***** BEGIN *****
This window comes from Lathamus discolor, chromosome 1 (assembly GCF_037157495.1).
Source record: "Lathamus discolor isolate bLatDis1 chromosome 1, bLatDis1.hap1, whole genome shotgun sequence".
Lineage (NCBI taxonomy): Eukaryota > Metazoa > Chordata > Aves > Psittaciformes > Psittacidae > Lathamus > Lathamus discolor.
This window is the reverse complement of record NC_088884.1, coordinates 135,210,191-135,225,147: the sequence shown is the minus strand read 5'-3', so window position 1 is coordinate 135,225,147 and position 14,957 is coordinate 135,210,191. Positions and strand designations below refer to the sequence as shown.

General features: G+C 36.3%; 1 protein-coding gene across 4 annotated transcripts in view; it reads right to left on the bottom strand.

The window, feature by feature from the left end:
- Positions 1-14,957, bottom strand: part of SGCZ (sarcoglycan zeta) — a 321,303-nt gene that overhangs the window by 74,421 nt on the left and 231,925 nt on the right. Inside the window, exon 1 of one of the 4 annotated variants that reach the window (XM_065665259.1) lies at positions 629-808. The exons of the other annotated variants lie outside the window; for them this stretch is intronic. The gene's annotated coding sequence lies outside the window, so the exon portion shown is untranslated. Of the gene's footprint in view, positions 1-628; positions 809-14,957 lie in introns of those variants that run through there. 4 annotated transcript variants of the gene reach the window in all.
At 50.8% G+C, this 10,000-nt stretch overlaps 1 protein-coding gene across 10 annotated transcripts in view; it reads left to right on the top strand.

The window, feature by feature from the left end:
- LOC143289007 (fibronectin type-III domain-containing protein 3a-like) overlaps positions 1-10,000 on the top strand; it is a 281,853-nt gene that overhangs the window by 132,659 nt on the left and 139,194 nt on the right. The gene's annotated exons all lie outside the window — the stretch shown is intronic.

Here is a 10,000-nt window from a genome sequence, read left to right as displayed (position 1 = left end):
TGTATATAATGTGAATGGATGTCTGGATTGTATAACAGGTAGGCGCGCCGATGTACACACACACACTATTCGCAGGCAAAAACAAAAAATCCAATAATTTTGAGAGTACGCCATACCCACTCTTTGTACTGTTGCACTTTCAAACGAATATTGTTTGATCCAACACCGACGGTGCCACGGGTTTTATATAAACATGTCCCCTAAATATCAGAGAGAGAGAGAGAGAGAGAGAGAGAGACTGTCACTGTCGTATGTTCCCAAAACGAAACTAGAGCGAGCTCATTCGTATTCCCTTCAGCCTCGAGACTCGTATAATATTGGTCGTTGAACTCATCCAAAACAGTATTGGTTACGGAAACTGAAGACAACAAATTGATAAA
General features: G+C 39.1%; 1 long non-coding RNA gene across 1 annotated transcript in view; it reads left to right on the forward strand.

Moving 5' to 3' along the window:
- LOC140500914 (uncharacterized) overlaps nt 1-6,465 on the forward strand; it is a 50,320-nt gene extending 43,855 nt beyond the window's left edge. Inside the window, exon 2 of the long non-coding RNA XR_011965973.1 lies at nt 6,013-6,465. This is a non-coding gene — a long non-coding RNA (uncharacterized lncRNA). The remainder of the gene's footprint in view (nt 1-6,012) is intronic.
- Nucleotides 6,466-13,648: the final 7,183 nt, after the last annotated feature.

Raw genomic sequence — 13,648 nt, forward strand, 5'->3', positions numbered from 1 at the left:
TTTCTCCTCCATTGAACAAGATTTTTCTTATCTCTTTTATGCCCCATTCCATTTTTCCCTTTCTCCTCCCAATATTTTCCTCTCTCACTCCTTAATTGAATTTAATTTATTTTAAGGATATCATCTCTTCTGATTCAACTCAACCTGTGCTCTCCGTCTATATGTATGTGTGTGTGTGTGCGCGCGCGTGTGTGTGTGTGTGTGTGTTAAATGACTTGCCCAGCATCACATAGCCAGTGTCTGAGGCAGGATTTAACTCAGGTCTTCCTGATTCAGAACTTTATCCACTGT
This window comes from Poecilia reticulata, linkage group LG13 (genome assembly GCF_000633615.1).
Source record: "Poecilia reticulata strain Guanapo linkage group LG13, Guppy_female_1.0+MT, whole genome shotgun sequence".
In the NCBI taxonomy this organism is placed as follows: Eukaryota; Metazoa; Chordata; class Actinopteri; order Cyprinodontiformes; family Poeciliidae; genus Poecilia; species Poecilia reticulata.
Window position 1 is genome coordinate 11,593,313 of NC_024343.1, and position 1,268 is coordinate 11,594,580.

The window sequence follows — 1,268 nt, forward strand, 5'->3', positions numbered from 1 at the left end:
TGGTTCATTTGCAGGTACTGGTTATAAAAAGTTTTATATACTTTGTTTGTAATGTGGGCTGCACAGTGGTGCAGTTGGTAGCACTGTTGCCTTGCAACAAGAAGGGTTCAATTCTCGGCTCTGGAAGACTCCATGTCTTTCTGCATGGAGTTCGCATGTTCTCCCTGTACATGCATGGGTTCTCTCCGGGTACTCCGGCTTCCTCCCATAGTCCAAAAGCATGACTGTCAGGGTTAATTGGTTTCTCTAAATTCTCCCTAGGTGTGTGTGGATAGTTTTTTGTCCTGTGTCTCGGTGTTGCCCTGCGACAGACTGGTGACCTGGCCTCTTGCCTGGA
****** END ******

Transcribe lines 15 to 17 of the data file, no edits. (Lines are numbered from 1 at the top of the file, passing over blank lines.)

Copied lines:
- LOC140500914 (uncharacterized) overlaps nt 1-6,465 on the forward strand; it is a 50,320-nt gene extending 43,855 nt beyond the window's left edge. Inside the window, exon 2 of the long non-coding RNA XR_011965973.1 lies at nt 6,013-6,465. This is a non-coding gene — a long non-coding RNA (uncharacterized lncRNA). The remainder of the gene's footprint in view (nt 1-6,012) is intronic.
- Nucleotides 6,466-13,648: the final 7,183 nt, after the last annotated feature.

Raw genomic sequence — 13,648 nt, forward strand, 5'->3', positions numbered from 1 at the left: